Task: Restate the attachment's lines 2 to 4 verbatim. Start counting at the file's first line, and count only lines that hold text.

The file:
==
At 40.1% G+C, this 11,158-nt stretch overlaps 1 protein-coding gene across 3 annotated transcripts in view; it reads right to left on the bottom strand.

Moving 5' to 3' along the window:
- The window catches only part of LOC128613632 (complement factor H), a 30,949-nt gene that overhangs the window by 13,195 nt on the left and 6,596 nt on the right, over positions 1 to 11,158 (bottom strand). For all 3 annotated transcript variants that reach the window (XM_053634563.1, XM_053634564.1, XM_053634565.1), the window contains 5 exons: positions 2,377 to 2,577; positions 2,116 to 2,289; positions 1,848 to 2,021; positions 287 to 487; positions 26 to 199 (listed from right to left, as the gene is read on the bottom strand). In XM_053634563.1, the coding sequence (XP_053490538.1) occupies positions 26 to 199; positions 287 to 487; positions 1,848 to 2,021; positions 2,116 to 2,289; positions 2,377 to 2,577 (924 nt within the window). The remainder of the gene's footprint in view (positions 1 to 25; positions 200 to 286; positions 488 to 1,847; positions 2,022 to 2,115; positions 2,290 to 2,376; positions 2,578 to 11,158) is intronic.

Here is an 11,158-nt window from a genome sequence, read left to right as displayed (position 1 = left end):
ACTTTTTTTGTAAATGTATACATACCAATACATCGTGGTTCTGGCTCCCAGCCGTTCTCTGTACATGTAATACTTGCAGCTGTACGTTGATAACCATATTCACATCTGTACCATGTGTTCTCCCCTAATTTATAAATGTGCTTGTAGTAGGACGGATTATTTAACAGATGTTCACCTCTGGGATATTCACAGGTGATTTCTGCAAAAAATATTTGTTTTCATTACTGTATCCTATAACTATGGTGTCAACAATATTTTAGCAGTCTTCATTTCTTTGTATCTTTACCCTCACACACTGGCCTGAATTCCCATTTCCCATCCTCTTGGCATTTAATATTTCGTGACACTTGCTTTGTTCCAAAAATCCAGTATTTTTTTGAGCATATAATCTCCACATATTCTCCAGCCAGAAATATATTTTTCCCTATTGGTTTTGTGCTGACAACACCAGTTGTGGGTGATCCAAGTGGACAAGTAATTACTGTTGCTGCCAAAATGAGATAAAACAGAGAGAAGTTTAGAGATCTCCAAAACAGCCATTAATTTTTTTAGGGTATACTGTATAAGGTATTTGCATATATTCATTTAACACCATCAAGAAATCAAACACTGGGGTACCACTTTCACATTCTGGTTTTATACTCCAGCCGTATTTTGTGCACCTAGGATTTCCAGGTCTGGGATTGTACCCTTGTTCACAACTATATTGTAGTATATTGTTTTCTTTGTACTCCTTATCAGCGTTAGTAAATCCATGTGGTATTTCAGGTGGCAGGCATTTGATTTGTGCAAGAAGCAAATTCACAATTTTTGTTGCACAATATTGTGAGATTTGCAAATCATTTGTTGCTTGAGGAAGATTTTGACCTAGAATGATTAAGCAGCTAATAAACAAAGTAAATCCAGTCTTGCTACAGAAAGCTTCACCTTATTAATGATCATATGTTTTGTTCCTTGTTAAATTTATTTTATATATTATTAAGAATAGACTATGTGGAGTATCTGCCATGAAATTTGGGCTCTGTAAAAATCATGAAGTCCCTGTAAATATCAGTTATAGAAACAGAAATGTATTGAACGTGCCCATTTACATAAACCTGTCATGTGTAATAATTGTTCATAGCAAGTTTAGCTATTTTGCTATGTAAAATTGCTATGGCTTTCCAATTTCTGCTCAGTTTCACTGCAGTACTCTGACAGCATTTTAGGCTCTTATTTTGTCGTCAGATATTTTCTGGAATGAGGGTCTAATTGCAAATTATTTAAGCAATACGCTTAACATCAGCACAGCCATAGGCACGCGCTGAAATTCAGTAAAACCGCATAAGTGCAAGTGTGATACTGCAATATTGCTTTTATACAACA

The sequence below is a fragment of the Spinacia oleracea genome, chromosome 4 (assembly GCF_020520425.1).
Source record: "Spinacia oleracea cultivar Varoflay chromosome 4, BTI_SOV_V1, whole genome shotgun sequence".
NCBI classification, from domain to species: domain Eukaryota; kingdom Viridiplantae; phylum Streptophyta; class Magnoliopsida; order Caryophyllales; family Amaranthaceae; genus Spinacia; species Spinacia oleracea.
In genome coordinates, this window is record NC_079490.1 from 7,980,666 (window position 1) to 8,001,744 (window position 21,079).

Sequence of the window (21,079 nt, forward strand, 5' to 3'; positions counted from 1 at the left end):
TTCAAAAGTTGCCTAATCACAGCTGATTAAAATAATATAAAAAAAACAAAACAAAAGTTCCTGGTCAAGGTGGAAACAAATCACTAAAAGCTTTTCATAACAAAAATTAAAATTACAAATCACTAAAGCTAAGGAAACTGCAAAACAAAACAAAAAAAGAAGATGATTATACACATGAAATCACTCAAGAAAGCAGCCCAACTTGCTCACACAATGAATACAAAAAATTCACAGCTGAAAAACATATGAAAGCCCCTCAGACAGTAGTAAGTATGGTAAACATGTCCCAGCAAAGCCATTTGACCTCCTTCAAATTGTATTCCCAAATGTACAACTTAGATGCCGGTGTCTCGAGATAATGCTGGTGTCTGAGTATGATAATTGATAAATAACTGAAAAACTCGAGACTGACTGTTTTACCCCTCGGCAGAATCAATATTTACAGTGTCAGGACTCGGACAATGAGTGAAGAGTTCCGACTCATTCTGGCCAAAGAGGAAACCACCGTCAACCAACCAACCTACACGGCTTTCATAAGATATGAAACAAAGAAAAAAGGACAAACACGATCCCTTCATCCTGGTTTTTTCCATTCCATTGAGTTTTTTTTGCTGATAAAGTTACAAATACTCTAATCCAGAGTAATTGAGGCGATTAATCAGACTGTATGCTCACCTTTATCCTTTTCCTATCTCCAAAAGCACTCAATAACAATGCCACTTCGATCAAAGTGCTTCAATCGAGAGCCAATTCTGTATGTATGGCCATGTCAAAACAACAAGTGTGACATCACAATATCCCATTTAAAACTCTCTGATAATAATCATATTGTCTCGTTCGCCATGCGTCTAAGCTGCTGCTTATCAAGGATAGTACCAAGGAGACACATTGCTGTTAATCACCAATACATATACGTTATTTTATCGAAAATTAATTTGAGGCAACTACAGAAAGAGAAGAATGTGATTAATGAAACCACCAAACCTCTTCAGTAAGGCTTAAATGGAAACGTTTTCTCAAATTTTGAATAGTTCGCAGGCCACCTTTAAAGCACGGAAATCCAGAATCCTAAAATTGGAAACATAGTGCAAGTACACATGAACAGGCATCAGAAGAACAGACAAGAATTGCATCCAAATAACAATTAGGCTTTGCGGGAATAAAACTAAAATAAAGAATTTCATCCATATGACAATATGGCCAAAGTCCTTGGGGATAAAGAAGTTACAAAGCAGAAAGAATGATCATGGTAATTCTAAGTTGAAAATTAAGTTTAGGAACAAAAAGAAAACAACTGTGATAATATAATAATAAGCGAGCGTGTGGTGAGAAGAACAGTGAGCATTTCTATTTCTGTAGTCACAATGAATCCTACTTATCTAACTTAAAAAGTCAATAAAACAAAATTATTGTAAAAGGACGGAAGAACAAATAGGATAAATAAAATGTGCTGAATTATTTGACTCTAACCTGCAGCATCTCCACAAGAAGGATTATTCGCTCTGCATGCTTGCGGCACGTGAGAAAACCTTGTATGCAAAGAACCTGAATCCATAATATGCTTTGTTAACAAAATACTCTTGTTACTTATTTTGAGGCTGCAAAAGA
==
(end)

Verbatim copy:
Moving 5' to 3' along the window:
- The window catches only part of LOC128613632 (complement factor H), a 30,949-nt gene that overhangs the window by 13,195 nt on the left and 6,596 nt on the right, over positions 1 to 11,158 (bottom strand). For all 3 annotated transcript variants that reach the window (XM_053634563.1, XM_053634564.1, XM_053634565.1), the window contains 5 exons: positions 2,377 to 2,577; positions 2,116 to 2,289; positions 1,848 to 2,021; positions 287 to 487; positions 26 to 199 (listed from right to left, as the gene is read on the bottom strand). In XM_053634563.1, the coding sequence (XP_053490538.1) occupies positions 26 to 199; positions 287 to 487; positions 1,848 to 2,021; positions 2,116 to 2,289; positions 2,377 to 2,577 (924 nt within the window). The remainder of the gene's footprint in view (positions 1 to 25; positions 200 to 286; positions 488 to 1,847; positions 2,022 to 2,115; positions 2,290 to 2,376; positions 2,578 to 11,158) is intronic.

Here is an 11,158-nt window from a genome sequence, read left to right as displayed (position 1 = left end):